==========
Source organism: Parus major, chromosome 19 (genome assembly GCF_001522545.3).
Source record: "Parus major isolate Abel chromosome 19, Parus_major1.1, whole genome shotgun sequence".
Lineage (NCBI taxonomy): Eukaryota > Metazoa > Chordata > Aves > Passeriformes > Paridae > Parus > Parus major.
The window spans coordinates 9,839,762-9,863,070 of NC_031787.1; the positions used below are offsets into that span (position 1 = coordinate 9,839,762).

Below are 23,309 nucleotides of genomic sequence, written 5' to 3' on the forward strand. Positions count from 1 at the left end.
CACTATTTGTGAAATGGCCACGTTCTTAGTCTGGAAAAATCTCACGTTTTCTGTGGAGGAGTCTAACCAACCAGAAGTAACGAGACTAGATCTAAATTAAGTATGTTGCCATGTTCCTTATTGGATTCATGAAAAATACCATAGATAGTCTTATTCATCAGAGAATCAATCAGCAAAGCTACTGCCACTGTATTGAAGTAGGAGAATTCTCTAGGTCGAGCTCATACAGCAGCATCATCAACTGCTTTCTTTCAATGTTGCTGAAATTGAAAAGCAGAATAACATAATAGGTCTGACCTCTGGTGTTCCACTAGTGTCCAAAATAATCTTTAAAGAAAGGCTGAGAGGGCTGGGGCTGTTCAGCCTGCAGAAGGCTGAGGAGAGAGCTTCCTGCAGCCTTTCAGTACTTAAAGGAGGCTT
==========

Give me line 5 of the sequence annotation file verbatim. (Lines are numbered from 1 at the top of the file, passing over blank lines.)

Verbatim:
Below are 23,309 nucleotides of genomic sequence, written 5' to 3' on the forward strand. Positions count from 1 at the left end.